According to this "independent" biography, the computer whiz kid, Harvard dropout, youngest self-made billionaire ever William Henry "Bill" Gates III (b. 1955) has dominated the immense, dramatic story of America's electronic revolution. Manes, a former columnist for PC/computing magazine, and Seattle Times high-tech reporter Andrews combine authoritative discussions of technology with a clear and entertaining prose style. They explain how Gates and his partner commercialized computer software back in 1975; today, as cofounder and chairman of the Seattle-based Microsoft Corp., Gates supplies a multibillion-dollar world market with the leading software programs. Most interesting is the glimpse of the turbulent 20-year history of the computer industry--geometrically expanding invention; products that prove incompatible or instantly obsolete; controversy; deception; promotional hype; all-or-nothing gambles; and cooperation, competition and high-stakes litigation. Photos not seen by PW.
Copyright 1992 Reed Business Information, Inc. --This text refers to an out of print or unavailable edition of this title.
Because the life of Bill Gates is indistinguishable from the history of the Microsoft Corporation he created in 1975, this is as much an industrial history as a biography of a "smart guy" whose work impacts everyone who works with a microcomputer. Writer/programmer Manes and Andrews, a columnist for the Seattle Times , provide refreshing disclosures on the source of their information and reveal the close cooperation of both Gates and other corporate insiders. Rich with detail, this book is thorough and not always laudatory of Gates. Much has been written on Gates, and most libraries owning James Wallace and Jim Erickson's Hard Drive ( LJ 6/1/92) will find that to be sufficient. Business libraries should acquire both titles.
- Joseph Barth, U.S. Military Acad. Lib., West Point, N.Y.
Copyright 1993 Reed Business Information, Inc. --This text refers to an out of print or unavailable edition of this title.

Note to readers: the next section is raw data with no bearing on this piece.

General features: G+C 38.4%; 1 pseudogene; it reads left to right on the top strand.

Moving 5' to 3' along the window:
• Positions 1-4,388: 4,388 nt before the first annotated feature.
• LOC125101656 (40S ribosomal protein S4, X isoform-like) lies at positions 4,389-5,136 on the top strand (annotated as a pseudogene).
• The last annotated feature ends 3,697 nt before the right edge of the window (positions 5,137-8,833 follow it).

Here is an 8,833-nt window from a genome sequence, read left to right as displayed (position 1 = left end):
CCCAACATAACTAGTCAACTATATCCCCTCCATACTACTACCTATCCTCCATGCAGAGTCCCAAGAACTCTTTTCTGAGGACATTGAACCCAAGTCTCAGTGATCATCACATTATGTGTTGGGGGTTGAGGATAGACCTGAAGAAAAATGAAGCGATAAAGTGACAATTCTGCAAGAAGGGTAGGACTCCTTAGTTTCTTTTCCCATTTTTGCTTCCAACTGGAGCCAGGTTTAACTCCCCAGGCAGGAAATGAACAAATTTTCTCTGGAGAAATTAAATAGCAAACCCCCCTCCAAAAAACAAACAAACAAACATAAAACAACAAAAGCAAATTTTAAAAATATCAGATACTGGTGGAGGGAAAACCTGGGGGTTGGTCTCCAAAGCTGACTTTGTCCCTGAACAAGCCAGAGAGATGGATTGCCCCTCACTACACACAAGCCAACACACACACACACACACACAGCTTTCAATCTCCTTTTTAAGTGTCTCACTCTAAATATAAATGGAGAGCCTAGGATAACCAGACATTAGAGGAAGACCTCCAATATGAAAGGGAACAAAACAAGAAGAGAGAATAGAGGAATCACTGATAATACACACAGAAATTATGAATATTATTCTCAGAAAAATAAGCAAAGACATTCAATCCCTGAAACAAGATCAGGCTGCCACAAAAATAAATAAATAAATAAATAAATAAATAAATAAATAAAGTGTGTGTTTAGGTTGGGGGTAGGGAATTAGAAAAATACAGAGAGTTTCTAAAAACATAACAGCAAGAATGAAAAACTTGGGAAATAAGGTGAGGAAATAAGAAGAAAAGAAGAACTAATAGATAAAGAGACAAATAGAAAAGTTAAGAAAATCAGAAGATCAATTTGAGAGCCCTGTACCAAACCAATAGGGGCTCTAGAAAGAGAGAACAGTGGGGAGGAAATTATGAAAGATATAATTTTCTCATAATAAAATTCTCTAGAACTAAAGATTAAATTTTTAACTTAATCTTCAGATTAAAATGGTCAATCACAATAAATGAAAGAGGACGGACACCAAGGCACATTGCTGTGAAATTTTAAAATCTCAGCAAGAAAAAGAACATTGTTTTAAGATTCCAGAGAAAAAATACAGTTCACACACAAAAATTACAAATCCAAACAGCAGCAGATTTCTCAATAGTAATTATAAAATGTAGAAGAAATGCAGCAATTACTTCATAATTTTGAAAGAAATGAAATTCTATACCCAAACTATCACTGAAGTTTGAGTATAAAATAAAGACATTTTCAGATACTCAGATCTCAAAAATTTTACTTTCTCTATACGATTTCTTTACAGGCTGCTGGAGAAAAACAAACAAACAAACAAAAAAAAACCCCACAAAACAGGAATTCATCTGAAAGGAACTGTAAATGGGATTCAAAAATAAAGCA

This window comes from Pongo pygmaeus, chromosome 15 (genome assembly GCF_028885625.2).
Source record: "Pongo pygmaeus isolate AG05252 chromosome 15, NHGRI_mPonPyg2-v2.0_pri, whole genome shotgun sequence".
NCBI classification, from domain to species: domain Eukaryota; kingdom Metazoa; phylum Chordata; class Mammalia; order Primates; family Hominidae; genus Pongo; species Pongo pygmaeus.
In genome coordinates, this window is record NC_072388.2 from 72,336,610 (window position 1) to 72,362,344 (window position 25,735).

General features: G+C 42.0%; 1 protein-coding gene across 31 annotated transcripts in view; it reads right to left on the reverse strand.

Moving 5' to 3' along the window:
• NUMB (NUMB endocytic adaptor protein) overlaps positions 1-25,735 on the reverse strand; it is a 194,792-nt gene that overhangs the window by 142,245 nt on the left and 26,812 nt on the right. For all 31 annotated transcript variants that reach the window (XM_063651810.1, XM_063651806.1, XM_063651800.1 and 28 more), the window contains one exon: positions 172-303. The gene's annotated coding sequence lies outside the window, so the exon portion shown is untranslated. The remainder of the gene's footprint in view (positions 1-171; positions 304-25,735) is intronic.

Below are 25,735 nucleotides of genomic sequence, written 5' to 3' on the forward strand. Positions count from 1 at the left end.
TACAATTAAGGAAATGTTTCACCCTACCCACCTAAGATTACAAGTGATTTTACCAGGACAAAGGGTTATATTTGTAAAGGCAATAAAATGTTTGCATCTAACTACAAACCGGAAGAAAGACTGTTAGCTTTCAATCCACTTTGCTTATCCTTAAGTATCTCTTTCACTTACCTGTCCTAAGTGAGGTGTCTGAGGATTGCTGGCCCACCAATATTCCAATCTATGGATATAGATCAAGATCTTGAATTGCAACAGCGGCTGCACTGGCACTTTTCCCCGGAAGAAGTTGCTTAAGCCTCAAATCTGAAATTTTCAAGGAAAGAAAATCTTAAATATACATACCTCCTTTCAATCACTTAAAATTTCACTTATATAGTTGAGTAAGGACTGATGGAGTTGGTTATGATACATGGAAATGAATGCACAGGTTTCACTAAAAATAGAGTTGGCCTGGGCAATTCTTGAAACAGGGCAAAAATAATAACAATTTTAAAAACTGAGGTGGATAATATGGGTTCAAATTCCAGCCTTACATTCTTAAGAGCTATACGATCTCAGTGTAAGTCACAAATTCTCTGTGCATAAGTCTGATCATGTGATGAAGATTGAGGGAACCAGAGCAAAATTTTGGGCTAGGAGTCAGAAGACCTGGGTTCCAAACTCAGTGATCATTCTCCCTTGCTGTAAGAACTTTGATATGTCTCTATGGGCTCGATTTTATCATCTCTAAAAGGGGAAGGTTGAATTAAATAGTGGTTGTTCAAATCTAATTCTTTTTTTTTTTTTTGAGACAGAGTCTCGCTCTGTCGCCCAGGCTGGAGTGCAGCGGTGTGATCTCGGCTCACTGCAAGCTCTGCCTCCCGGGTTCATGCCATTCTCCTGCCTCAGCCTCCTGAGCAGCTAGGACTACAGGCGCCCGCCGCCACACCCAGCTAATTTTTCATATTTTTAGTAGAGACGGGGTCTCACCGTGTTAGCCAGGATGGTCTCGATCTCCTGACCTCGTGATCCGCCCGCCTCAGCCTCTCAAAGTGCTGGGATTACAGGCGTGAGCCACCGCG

I won't get wordy here but I read this book twice and enjoyed it both times. It goes into the life of Bill Gates; his thought process, his work ethics, his childhood and how... Read morePublished on June 3 2003 by darkguardian2
This very readable book provides a candid overview of the rise of Bill Gates and Microsoft. I found it interesting and insightful. Read morePublished on Nov. 17 2002 by sir_isaac_newton
I first read "Gates" back in 1993. Many books about Bill Gates have been written since. But "Gates" by Stephen Manes and Paul Andrews is still by far the best... Read morePublished on Oct. 23 2002
When, coming from UNIX, I decided to explore the PC platform in Jan 95, I was first an "ABM" (Anything But Microsoft), thus following the buzz. Read morePublished on June 22 2001 by Michel Merlin
This book tell about Gates and his company quite detail. Any Gates's fans surely can trace how Gates built his company from zero to the top,step by step quite completely, through... Read morePublished on June 18 2000 by Edward
The book was well written, informative and unbiased. However, it had too many characters and too many jumps across the space time continuum. Read morePublished on Aug. 23 1999 by Ronald Matten
This is by far the most personal look at Bill Gates I've ever seen. It gives an insider's view of what it was really like to work for Microsoft in the early years. Read morePublished on Aug. 2 1999
An excellent read!! That's all I can say about it. If you've been around computers since 1977, as I have, you'll love this book. Get it!!Published on July 9 1999 by Jim Roscovius (firstname.lastname@example.org)